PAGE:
KUALA LUMPUR, June 16 — Kaspersky Lab researchers have exposed a massive underground market selling access to more than 70,000 hacked servers across 173 countries, with Malaysia within the top 10 and the most compromised in South-East Asia.
“It is all over the world, not just emerging countries – over 170 countries affected in different scales and proportions,” said Vitaly Kamluk, Asia Pacific director of Kaspersky Lab’s Global Research & Analysis Team (GREAT).
“Singapore for example, is in 29th place with 743 servers being offered – Malaysia has 2,140 servers (10th place) and Indonesia has 459 servers (37th place),” he told Digital News Asia (DNA) in a phone conversation.
The underground marketplace, dubbed xDedic and run by a Russian-speaking group, sells server information and login passwords that could be used to control these hacked servers.
The compromised machines were not only those owned by private or home users, but also included servers from “many different government networks, ISPs (Internet service providers), telcos, universities, medical institutions, and many more,” said Kamluk.
“This is something we have never seen before in terms of scale – it is a professional service developed over many years.
“Our research shows it has been operational since 2014, with tech support, a message board and training [for users].
“It’s all based on credentials – they even have scan protection against fraudsters who want to sell fake server logins,” he added.
These access credentials are based on the Remote Desktop Protocol (RDP) bundled with Microsoft Windows, which by default is disabled but can be enabled remotely by systems administrators, according to Kamluk.
“What was surprising was the cost to purchase these access credentials was only US$6 to US$15 (RM24.59 to RM 61.48),” he said.
“Imagine the pretty advanced hackers out there hunting for breaches in government, corporate or telco networks — with these services, cybercriminals can spend only up to US$10 to purchase the first launchpad into any country,” he added.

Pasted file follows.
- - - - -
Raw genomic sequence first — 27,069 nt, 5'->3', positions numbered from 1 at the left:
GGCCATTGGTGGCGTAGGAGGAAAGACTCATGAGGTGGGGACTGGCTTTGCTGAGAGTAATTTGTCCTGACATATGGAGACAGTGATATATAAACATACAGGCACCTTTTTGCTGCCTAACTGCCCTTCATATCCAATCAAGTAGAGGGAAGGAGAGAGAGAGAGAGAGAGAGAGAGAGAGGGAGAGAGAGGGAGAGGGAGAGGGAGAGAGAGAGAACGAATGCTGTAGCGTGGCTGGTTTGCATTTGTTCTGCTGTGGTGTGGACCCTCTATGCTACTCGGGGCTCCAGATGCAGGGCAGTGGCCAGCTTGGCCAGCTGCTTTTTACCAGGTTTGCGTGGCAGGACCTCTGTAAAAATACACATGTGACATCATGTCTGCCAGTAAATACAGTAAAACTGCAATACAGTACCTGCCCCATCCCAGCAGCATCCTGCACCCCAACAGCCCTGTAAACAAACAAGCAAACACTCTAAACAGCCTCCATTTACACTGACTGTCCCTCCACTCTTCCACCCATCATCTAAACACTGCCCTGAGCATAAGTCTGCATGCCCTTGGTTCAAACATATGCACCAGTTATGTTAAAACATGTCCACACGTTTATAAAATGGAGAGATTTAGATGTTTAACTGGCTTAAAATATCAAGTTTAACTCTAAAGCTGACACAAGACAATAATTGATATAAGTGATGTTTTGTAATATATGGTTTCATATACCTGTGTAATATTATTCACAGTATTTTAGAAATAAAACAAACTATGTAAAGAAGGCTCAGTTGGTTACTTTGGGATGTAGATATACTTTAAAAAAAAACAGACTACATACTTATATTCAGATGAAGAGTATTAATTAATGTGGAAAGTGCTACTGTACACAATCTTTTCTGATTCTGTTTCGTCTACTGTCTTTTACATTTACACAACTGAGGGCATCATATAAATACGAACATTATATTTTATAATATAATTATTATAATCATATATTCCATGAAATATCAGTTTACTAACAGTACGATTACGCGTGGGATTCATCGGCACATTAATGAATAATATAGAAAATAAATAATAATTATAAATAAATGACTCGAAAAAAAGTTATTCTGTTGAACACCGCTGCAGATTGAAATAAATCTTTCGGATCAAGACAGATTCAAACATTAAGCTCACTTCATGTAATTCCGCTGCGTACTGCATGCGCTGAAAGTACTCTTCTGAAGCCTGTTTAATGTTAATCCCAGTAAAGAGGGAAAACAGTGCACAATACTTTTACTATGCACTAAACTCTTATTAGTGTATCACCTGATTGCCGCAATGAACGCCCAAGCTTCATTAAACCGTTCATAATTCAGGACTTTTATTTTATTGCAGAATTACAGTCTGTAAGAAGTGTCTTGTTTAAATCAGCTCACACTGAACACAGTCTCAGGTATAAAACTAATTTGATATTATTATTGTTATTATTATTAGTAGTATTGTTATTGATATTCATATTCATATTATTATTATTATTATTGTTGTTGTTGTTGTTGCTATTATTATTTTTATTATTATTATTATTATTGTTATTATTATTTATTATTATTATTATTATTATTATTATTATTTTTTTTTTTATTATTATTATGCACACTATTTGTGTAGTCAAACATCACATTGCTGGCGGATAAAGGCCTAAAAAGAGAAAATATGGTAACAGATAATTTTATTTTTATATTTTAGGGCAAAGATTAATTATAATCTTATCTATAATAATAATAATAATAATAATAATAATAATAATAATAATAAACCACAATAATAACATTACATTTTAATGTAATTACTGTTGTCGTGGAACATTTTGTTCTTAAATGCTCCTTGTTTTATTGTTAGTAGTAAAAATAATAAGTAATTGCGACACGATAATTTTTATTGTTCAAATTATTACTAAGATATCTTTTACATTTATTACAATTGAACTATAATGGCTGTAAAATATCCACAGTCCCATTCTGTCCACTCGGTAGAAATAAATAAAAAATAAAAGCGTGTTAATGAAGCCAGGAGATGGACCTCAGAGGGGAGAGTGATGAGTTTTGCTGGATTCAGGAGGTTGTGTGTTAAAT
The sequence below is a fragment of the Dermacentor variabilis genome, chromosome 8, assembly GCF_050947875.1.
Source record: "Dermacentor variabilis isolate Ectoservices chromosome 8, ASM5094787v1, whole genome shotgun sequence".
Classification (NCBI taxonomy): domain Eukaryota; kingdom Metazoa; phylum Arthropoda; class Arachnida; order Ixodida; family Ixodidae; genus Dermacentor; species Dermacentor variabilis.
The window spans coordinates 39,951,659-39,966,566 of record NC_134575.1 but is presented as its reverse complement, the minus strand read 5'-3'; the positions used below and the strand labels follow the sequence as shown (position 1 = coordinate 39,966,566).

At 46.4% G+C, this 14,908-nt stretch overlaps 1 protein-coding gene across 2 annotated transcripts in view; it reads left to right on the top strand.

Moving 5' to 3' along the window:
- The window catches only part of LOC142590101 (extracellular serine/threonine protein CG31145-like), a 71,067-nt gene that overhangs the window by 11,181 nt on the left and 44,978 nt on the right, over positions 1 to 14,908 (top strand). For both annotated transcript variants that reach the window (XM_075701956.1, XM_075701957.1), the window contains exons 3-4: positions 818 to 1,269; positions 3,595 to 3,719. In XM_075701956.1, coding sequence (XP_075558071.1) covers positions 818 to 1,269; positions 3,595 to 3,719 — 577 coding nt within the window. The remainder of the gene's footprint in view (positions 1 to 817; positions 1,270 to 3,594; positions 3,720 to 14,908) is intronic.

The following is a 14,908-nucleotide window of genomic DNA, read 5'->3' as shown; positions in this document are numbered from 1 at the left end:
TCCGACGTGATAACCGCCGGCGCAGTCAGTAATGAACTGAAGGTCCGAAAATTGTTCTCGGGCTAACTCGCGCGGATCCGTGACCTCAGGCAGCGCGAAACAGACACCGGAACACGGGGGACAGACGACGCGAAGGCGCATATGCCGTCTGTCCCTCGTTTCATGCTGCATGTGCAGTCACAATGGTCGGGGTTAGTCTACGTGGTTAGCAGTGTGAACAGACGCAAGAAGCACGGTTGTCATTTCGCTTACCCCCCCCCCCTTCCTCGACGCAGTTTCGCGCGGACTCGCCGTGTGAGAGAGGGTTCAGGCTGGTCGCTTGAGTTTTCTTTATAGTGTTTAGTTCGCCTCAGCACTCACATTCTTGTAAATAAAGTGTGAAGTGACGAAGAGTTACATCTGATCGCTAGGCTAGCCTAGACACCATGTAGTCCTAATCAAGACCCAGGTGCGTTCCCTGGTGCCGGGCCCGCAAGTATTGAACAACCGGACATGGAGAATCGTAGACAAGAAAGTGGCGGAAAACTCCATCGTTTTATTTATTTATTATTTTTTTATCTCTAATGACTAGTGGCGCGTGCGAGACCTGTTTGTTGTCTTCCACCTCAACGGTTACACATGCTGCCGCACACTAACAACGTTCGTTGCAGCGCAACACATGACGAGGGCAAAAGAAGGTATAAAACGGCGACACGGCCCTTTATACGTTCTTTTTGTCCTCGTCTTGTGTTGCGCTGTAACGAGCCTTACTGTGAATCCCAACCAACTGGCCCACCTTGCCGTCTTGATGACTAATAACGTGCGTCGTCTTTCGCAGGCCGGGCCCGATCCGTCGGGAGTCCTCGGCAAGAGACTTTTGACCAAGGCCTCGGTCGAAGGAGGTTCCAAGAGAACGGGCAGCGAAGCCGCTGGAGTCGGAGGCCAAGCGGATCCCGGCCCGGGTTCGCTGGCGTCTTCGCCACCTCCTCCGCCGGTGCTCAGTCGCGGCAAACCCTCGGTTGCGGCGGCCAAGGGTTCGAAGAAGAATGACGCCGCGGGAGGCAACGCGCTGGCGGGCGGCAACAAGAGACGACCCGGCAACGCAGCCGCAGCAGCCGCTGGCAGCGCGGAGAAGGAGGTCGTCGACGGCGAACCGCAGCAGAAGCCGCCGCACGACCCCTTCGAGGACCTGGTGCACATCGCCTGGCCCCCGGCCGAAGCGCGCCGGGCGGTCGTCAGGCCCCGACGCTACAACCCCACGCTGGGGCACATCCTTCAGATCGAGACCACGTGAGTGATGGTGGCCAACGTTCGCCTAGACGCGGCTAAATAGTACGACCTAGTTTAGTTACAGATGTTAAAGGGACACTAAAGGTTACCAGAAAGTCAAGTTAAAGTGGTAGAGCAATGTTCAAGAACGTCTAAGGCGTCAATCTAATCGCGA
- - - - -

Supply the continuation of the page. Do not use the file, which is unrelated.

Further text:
Discovery and depth
The uncovering of the xDedic marketplace came about after a European ISP approached Kaspersky Lab because its servers were constantly being compromised, according to Kamluk.
“Its servers were being compromised again and again; even after clean-ups and other necessary actions, the attackers could still get access back,” he said.
“Our investigation showed the installation of certain tools that referenced the xDedic marketplace, which turned out to be a website where anyone can log in and see the servers on offer,” he added.
After more research, Kaspersky Lab discovered that servers from both developed and emerging markets were part of the xDedic marketplace.
The servers were marked as hosting certain websites or services, including gaming, betting and online banking and payment activities, with some having pre-installed software to facilitate attacks, according to Kaspersky Lab.
“On the website, they show the other side of RDP; they actually explain and teach what you can do once you gain access to the server, including registering accounts in banks, shops’ payment systems, etc., using someone else’s credit card to pay for the goods and deliver them, for example,” said Kamluk.
“Some servers had gambling software, which was probably used to launder money.
“These compromised servers can also be used for sending spam, and hosting trojans, viruses and backdoors.
“They can also be used as proxy servers or as a virtual private network (VPN) to hide your real IP (Internet Protocol) address,” he added.
Such a cybercrime marketplace is not entirely new, and is part of the growing trend of cybercrime- or crimeware-as-a-service.
“Earlier this year, we reported on a malware-as-a-service platform, which creates a backdoor for you that won’t be detected by antiviruses,” said Kamluk.
“It is definitely a developing trend in the criminal world to provide crimeware-as-a-service, a one-stop-shop for young criminals to buy all the ammunition they need to start hacking,” he added.
Prevention and mitigation
The global listing of compromised servers drives home the point that Asia is now emerging as ripe for the picking for cybercriminals.
To minimise exposure, Kamluk suggested strong passwords, among other measures.
“They got into these servers by leveraging on weak passwords on administrator accounts on RDP servers exposed to the Internet; to counter that, users should select complex passwords,” he said.
“You should also consider if you really need RDP servers exposed to the Internet. If you do, because of a business requirement for example, you should whitelist IP addresses that can connect to the server.
“This would eliminate threats from brute-force attackers, as they won’t be able to find it in the first place,” he added.
Then there is the advice too many seem to ignore: Patch your systems and make sure you’re running the latest versions of your server software.
Finally, Kamluk recommends using endpoint protection to counter backdoors planted by attackers.
“These attackers … create a backdoor in your system to ensure even if the account is locked or expired, they can get access back to the server to create a new account.
“These backdoors can be detected by most antivirus solutions,” he said. — Digital News Asia
* This article was first published here.